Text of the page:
“In the case of engineers, they’re not sitting in cubicles designing something and then just handing it off,” Parsons says. “They’re actually implementing their design platforms on the floor, making sure they work, so they have ownership of that equipment until it’s handed off to operations.”

Parsons describes CTDI as a company that is fanatical about daily reporting. Information on new products, new services, financials and the internal workings of the company are disseminated to employees daily, usually through e-mail or department managers.

Keeping employees abreast of the company’s situation gives them a better idea of where they and their projects fit in to the grand scheme, and, in turn, helps motivate them.

“If you’re driving your business from a daily mentality and daily operations mindset, if you’re going to improve your daily performance, you need to report daily,” Parsons says. “You can’t be in a vacuum. Whatever you’re measuring, you need to report those measurements to your people every day.

“That’s how they buy in, that their daily performance and their daily ideas are critical. That’s how they see how what they do daily rolls up to how the company performs as a whole.” But at CTDI, the information employees want doesn’t just need to move downward from management; it also needs to move outward to the company’s 35 centers around the world. Distance is another hurdle to effective communication, and to overcome the distance, Parsons relies on his network of site managers. Keeping site managers empowered and enabled to communicate is critical to the success of any company that is spread across many locations.

To help motivate the company’s site managers, Parsons has installed an incentive plan that awards bonuses to site managers based on how well their site performed in a given month.

“Every month, we report to them not just how the corporation did but how they did at their local branch,” Parsons says. “They are rewarded financially based on how well their branch did.”

It’s called a Monthly Incentive Plan, or MIP, and the bonuses awarded through the program give Parsons a gauge of how each site is performing.

“We report everything from how the revenues are doing, how our profitability is doing, and then bring it down to the individual locations,” he says. “Not only on a corporate level are we communicating, but on a local level, the local management is reporting the performance of everyone in those branches, both from a revenue side and a profitability side.”

Though CTDI gathers the approximately 100 members of its top management together for an annual strategy meeting, Parsons says written communication is still the most vital part of spreading a message over long distances.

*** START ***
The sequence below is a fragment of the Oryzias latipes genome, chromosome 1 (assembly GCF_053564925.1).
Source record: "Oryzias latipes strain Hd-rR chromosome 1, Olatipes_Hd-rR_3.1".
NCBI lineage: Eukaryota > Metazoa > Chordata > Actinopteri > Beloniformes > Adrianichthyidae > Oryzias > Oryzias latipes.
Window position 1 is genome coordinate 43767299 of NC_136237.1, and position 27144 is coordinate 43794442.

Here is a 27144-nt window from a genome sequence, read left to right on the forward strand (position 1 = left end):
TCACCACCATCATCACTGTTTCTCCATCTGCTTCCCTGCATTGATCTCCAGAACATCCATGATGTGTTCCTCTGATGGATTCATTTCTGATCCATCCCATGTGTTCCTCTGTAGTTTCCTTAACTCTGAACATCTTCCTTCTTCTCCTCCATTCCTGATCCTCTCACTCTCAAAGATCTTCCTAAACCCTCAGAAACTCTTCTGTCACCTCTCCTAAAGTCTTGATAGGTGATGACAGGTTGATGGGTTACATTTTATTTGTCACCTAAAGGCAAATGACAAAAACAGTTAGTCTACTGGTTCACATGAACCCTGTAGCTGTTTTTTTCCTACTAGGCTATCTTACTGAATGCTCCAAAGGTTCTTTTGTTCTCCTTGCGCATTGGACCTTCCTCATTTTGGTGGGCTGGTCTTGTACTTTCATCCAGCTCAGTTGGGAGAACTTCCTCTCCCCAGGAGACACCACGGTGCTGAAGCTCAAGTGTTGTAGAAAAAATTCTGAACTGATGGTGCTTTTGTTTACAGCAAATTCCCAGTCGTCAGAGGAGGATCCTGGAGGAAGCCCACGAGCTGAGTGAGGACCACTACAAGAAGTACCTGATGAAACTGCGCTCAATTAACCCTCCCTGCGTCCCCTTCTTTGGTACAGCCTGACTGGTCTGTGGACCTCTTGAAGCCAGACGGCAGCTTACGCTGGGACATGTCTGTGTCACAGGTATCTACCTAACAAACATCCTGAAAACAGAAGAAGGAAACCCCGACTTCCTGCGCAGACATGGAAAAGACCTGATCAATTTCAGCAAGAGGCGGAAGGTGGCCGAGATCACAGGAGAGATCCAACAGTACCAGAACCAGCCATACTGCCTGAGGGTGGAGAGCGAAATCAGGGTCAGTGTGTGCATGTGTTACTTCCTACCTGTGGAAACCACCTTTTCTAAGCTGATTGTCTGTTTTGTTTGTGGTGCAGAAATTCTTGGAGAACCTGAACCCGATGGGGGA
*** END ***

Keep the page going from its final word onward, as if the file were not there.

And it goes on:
Parsons relies primarily on e-mail and a quarterly newsletter to spread his vision and messages over long distances.

“That’s the biggest challenge of communicating over long distances, that you cannot always do it in person,” he says. “You have to have good written communication that gets to the point, describing results and describing your strategies moving forward.”

Management’s role
The leader of a company is charged with creating a vision and then creating an environment that can make that vision happen.

But even though the CEO is the captain of the ship, he or she shouldn’t stay locked away on the bridge.

Parsons says it’s important for a CEO, and for the other senior managers of a company, to view themselves as part of the team. It’s not just a matter of delegating effectively; it’s a matter of working effectively, filling the roles that need to be filled.

Parsons takes a kind of jack-of-all-trades approach to his day-to-day work. That doesn’t mean he professes to know everything about every facet of the company; it means he’s willing to perform tasks and attend meetings on an as-needed basis. “The way we view our selling and customer service is that we’re one big team,” he says. “If my vice president of sales is at one meeting and they need me to go to another meeting, then I will just go to that meeting.”

He says who is performing which job is secondary so long as the net sum adds up to good company performance.

“It really doesn’t matter so long as we’re doing the best we can as a team,” he says. “That’s the culture we build around our top management.”

It plays into Parsons’ philosophy on delegating authority. He says you need to be able to trust those in your top management. If you have a strong organization built to win both now and down the road, your management team should be strong enough to earn your trust.

Parsons says you need to know your managers, and know what they are good at.

“The key is to understand the talents of the people you surround yourself with,” he says. “You have to challenge those individuals to be as innovative and creative and hard-working as they can.”

Spurring a high performance out of your managers comes back to the vision and culture of the company, which comes from the CEO’s chair.

Be proud of where your company is, but never become content.

“As a CEO, you need to drive that continual improvement, continual revenue growth, continual profitability,” he says. “We are very satisfied with where we are, but we all understand that we need a mentality of building on success. We’re successful, we’re good, but we always want to get better.”

HOW TO REACH: Communications Test Design Inc.,